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|Geplaatst: 17 Nov 2006 22:00 Onderwerp: Known only unto God
|Known only unto God
Known only unto God
Published on 10/11/2006
IN a tribute to the Fallen, particularly those who lie in unmarked graves, John Bailey, owner of Workington’s Derwent Bookshop, passes on the family baton and goes on a pilgrimage of remembrance to the war graves and memorials of Flanders to see where his ancestors fought - and where so many ‘died like cattle’
MY GRANDFATHER was left for dead at Passchendaele.
But Herbert Bailey survived his wounds and took his 15-year-old son to the First World War battle site in 1936; a trip my father repeated with me 60 years later, shortly before he died. It was now my turn to pass the baton on.
My nephew Paul, now 15, his father Stephen and myself departed for the Belgium town of Bruges, from where we would foray into the fields of contemporary Flanders. The Grand Hotel du Sablon lost its records during the German occupation of 1939 to 1945 otherwise we would have seen all four generations in the register.
The following day we would repeat the visit, first made by my grandfather and father, to the site of the Third Battle for Ypres, now marked by the cemetery at Tyne Cot.
Late August and the end of summer saw the weather playing cat and mouse, a warm sun and a clear light being chased through the day by spiteful squalls of rain showers. We took refuge during a downpour in the Ypres Museum in the grandiose Cloth Hall that dominates the town, just as it did in 1914.
And just as it did in 1918 when every other building had been reduced by the German bombardment to little more than rubble, barely a wall above knee height.
The photographs inside the hall show in graphic detail the material destruction of Ypres, the skeletal tower of the Cloth Hall presaging the solitary dome at Hiroshima and the twisted remains of the World Trade Centre.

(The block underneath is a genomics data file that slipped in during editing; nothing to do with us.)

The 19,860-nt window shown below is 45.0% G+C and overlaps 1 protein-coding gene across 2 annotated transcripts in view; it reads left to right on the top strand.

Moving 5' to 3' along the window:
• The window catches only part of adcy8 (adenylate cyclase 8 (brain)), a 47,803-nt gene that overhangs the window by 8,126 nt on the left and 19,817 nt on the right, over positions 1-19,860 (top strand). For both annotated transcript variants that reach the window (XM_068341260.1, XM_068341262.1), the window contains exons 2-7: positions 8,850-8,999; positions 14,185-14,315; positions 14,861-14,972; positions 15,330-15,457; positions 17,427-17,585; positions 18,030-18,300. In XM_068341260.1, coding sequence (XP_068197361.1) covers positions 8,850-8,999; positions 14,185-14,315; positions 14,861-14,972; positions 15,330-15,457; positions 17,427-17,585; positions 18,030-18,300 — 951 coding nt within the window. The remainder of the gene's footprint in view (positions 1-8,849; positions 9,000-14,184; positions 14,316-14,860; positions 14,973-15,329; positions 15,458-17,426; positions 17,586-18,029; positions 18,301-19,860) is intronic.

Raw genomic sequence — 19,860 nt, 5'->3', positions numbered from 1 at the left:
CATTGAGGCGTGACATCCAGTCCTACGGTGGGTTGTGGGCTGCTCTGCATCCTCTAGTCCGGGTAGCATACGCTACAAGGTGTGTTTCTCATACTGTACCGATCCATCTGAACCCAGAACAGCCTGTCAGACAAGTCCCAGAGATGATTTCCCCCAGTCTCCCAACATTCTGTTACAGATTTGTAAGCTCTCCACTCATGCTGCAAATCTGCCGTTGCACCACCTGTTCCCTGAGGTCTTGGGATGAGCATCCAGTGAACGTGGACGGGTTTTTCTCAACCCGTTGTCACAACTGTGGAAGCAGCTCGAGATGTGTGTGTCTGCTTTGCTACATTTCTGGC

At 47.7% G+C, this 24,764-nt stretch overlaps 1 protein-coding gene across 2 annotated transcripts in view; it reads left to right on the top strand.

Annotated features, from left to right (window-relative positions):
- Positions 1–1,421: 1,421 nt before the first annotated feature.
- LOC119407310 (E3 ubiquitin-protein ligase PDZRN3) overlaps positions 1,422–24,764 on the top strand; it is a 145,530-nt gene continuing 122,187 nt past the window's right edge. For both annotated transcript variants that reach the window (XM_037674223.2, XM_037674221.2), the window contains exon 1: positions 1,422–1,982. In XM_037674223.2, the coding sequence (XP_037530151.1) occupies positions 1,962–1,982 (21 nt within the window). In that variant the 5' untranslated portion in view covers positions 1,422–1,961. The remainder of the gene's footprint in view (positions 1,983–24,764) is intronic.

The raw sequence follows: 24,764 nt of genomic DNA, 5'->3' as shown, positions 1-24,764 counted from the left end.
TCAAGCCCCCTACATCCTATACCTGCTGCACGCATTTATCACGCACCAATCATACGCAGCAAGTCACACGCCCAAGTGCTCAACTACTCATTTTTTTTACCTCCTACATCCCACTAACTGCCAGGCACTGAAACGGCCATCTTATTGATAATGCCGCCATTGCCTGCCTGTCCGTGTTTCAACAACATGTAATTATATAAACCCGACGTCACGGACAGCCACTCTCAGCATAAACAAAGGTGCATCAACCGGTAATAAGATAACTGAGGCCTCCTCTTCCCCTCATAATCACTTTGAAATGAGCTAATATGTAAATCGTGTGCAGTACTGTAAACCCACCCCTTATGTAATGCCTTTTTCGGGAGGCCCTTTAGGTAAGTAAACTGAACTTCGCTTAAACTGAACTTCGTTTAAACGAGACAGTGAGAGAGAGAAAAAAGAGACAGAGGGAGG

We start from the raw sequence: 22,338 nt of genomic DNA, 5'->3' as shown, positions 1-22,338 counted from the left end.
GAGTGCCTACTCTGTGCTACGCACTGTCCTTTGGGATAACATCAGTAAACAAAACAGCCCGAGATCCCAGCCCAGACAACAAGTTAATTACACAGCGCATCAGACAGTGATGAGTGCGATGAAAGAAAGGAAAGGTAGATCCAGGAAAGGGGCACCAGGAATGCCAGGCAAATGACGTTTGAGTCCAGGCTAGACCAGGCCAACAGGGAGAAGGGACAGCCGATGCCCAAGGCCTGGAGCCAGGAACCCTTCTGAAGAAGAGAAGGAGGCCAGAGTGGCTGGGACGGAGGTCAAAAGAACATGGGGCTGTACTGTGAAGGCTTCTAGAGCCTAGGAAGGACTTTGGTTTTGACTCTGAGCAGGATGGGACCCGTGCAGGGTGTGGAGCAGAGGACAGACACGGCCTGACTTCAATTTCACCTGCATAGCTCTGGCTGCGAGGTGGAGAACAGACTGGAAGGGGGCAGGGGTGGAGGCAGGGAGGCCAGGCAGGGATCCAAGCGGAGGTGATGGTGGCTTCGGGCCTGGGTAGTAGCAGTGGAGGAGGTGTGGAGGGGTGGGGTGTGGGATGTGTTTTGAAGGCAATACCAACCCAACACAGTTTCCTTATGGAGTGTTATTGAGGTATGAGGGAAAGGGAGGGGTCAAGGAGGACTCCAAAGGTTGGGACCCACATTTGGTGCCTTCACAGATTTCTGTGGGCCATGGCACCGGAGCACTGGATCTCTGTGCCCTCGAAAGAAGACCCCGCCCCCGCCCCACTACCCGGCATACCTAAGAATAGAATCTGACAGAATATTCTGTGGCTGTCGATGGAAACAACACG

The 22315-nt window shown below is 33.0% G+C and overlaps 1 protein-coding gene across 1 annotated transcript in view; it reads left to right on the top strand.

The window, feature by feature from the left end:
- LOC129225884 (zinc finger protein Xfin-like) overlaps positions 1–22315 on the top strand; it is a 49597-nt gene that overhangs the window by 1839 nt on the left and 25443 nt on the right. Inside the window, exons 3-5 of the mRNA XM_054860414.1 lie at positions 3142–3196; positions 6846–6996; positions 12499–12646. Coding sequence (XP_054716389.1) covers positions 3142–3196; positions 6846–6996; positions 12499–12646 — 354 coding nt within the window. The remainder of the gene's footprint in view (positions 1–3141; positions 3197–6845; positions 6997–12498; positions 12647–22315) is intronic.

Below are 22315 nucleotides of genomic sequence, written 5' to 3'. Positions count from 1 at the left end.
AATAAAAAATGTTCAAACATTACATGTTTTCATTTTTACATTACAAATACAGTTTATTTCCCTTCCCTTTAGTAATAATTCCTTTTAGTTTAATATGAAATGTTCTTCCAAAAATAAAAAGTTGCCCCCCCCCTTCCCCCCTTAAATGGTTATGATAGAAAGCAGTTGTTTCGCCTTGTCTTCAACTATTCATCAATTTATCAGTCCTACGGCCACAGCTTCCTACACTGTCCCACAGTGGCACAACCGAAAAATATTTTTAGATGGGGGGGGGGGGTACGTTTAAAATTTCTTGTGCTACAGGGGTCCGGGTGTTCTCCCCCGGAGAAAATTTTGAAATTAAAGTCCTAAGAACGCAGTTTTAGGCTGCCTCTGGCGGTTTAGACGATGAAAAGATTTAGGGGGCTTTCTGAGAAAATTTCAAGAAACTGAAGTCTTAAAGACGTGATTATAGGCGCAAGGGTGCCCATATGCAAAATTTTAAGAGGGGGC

We were in the same place; the same town, the very same building that witnessed the terrible destruction of 90 years ago. Time collapsed like the shutting of a telescope.
We took advantage of a sunny interlude and walked across the wet cobbles in the square to the British Memorial at the Menin Gate, a massive arch that straddles the road out of Ypres.
The Menin gate is part of the network of more than 140 cemeteries and memorials that are witness to the human loss.
The prevailing image of mass slaughter in the trenches is one of soldiers stoically walking into machine gun fire. But the biggest mass killer, accounting for two out of three deaths, was artillery bombardment. It is this statistic which explains the existence of the Menin Gate.
A bullet one-third of an inch across travelling at 500 miles an hour may be lethal but generally leaves the victim intact, or at least recognisable. High explosive packed and wrapped with iron and steel and weighing thousands of pounds causes carnage of an entirely different order.
Close proximity to exploding ordnance resulted in instantaneous death, cremation, and burial. Bodies ceased to exist at the moment of death; flesh, organs and bones vapourised and dispersed. This occurred on an industrial scale. Ninety thousand British soldiers were blown to pieces defending Ypres.
The Menin Gate displays 55,000 names of British troops who died fighting but whose remains were unrecoverable and consequently have no marked grave.
Reading the names reminds you who was then considered British and the debt owed to men the world over. There is a corner of some foreign field that is forever Australian, Indian, Scottish, African and South African, Pathan, Jamaican, Welsh, Canadian, Irish - as well as English.
Everywhere I turn, up every flight of steps I discover another panel of names in a seemingly endless list.
Halfway through the gate a number of wreaths have been laid with inscriptions from schools, regiments and individuals.
Hemmed in on all sides by the massed ranks of the dead and missing, confronted by the freshly laid wreaths, with the ink on the inscriptions barely dry, I am stung by nascent tears. With blurred vision I turn in confusion, in empathy and in anger, only to be confronted by yet another roster of Australian dead.
A further 35,000 names of the missing are inscribed on the memorial wall at the cemetery at Tyne Cot, the next station of the crosses on our pilgrimage.
Tyne Cot today is the largest Commonwealth cemetery that in addition to the memorial wall holds 12,000 inscribed graves, many stating simply ‘Known only unto God’.
The afternoon sun skittles the dark clouds and bathes the acres of white crosses, marshalled in impeccable military columns, in a gentle glow.
We had a mission at the Tyne Cot wall.
George Atkinson was a 21-year-old infantryman with The Royal Welch Fusiliers when he was killed at Passchendaele. His fiancée subsequently married his brother, naming their eldest son George.
He in turn became the father of Patricia who has been my partner for the last 25 years. The body never recovered, we were commissioned to photograph his inscription.